PHILADELPHIA – The fight over legalized sports gambling in New Jersey returned to a federal appeals court Tuesday, where attorneys for the state and the country’s major sports leagues spent nearly an hour parsing language in a decades-old federal statute and in recent court rulings.
At issue: Whether a 2014 New Jersey law repealing prohibitions against sports gambling violates the 1992 federal Professional and Amateur Sports Protection Act, which says states cannot “sponsor, operate, advertise, promote, license or authorize” sports betting.
A good portion of Tuesday’s oral arguments before the 3rd U.S. Circuit Court of Appeals focused on the meaning of the word “authorize,” and whether New Jersey did that when Gov. Chris Christie signed the law striking the betting prohibitions.
Attorneys from both sides endured sharp questioning from the court, which heard a previous incarnation of the case in 2013. In the ruling that followed that argument, the court said New Jersey couldn’t be prevented from repealing its sports gambling laws. The state seized on that language to write its 2014 law.
New Jersey is hoping sports gambling will reap tens of millions of dollars in revenue and help turn around the flagging fortunes of its casino and horse racing industries. The leagues have said expanding sports gambling will threaten the integrity of their games and lead to increased incidences of game-fixing.
Paul Clement, an attorney representing the NFL, NBA, NHL, Major League Baseball and the NCAA, said New Jersey wasn’t just repealing laws against sports gambling. He said the state would restrict sports betting to heavily regulated casinos and racetracks, limit bets to people over 21 and bar bets on in-state teams.
“A partial repeal that selects the favoured venues and dictates who’s going to engage in sports gambling and on what games they’re going to bet on” amounts to state authorization, Clement said.
Arguing for New Jersey, Theodore Olson called it “Orwellian” that New Jersey would purportedly be in violation of federal law by allowing sports gambling in certain areas but would be OK if it allowed it everywhere. Besides, he added, “everything in New Jersey is regulated,” from muffler shops to beauty salons.
Ronald Riccio, a lawyer representing the New Jersey Thoroughbred Horsemen’s Association, told the judges that Monmouth Park, the only venue in the state to prepare to begin offering sports betting, would have its betting solely regulated by an independent group.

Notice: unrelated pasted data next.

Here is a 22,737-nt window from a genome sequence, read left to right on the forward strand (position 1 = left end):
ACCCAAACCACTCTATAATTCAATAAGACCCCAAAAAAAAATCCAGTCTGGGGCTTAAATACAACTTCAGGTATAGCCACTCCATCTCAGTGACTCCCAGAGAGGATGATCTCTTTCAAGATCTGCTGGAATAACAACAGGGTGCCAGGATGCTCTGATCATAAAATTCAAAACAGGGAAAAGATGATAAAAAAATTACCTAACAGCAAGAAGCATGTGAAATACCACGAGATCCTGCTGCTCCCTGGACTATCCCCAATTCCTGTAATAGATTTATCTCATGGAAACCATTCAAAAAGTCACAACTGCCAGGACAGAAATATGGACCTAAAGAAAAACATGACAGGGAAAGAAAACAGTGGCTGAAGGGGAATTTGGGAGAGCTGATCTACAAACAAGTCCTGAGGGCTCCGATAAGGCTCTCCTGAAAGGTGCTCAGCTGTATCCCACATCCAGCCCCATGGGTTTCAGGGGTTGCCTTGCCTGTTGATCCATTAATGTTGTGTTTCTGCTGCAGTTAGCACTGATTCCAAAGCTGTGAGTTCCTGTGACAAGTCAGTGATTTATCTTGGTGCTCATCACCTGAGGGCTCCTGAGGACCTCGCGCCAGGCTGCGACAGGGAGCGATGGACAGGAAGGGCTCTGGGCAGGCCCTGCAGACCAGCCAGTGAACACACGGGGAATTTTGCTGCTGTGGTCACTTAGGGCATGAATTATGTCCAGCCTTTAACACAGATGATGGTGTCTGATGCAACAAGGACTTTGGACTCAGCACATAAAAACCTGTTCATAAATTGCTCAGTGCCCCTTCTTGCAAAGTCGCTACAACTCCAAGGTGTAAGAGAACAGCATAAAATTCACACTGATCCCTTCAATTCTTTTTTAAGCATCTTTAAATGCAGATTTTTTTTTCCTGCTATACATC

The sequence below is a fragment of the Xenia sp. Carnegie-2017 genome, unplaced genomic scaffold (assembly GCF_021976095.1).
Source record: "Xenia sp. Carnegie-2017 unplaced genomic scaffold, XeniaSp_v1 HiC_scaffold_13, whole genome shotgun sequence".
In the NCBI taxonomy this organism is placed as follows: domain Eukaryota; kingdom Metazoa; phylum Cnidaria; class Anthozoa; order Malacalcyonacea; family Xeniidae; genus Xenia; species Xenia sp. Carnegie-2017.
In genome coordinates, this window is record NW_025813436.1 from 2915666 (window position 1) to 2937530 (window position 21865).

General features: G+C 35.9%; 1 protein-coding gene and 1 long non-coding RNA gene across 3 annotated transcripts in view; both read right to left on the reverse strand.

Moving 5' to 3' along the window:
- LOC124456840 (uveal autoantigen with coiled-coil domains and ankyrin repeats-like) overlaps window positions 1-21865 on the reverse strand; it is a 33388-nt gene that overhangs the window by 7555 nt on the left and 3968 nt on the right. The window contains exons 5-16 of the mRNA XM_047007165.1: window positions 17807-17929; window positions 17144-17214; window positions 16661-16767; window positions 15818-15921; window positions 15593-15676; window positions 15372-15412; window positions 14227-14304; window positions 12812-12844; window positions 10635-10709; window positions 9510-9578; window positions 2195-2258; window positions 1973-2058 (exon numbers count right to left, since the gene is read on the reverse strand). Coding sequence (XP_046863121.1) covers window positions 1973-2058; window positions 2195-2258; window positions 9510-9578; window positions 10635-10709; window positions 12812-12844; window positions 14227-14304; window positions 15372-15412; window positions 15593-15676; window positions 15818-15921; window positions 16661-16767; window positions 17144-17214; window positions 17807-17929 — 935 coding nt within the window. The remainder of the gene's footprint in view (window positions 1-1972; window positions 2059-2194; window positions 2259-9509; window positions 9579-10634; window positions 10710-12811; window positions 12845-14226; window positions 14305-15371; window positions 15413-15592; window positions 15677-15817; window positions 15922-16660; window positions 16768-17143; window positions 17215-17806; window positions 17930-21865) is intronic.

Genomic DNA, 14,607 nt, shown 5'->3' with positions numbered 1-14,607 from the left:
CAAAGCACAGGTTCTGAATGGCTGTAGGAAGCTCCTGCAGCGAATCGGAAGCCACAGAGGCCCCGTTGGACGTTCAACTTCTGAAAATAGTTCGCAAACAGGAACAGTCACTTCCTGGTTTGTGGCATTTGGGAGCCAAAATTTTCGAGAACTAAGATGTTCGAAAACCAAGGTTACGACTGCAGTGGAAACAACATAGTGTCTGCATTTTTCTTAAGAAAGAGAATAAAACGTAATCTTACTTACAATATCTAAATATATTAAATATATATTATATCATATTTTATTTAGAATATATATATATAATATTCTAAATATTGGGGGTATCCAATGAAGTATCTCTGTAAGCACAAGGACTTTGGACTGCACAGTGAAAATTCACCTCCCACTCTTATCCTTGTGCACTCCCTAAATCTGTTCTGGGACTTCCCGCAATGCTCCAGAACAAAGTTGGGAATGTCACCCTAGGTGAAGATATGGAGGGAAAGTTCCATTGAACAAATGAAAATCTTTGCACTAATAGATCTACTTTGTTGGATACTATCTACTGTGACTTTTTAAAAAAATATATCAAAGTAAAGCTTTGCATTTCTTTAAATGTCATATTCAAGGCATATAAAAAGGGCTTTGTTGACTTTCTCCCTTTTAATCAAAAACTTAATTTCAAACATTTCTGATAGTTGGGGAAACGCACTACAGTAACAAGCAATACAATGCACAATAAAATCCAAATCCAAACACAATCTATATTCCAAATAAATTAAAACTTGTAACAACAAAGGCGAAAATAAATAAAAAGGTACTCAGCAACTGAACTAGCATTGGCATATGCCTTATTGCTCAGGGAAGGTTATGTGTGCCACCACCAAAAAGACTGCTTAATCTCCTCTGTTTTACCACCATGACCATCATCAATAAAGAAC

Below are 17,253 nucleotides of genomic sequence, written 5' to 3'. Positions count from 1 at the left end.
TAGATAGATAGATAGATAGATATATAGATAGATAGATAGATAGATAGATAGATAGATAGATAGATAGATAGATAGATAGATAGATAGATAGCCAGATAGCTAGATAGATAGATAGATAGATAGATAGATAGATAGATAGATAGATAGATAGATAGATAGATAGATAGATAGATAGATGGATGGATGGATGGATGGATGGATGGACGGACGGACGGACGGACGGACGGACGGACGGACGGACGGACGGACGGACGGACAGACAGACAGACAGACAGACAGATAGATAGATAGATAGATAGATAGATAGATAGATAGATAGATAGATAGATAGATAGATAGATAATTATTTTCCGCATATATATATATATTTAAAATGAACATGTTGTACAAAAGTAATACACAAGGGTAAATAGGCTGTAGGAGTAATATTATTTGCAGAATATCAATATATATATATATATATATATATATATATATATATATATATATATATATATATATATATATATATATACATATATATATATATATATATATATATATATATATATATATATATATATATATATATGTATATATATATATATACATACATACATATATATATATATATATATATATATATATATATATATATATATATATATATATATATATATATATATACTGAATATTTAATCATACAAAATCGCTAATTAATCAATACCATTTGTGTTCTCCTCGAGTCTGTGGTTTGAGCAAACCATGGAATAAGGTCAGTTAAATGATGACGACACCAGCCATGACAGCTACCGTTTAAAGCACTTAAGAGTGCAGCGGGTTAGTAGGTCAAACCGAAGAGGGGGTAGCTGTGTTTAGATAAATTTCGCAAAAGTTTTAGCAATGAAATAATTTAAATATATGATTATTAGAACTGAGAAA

“It will also be under all state and federal consumer protection laws,” he said. “The only thing regulated is sports betting itself. The regulation is entirely up to the private sector as it sees fit.”
Though no casinos have committed to offering sports gambling while the case goes through the courts, the leagues contend that allowing sports gambling there amounts to the state playing a regulatory role because the casinos are state-licensed.
Judge Julio Fuentes queried Peter Phipps, a Department of Justice lawyer appearing in support of the leagues, on whether a sports betting operation would be functioning under a casino’s license if it hadn’t had to apply or pay a fee.
The judge likened it to driving a car with someone else’s license. “Isn’t a casino license not transferable? I can’t imagine it would cover somebody else’s sports betting operation,” Fuentes said.
The case dates back to 2012 when the leagues and NCAA sued the state to stop its initial sports gambling law from being implemented. The state has suffered court defeats since then and failed in an attempt to have the U.S. Supreme Court hear its constitutional challenge last year.
Attorneys on Tuesday acknowledged that the 2014 sports gambling law was worded explicitly to follow the 3rd Circuit’s 2013 ruling.
In recent months, NBA Commissioner Adam Silver and Major League Baseball Commissioner Rob Manfred have separately expressed some level of support for taking a new look at legalized sports betting outside Nevada, the only state to allow betting on individual games at betting parlours.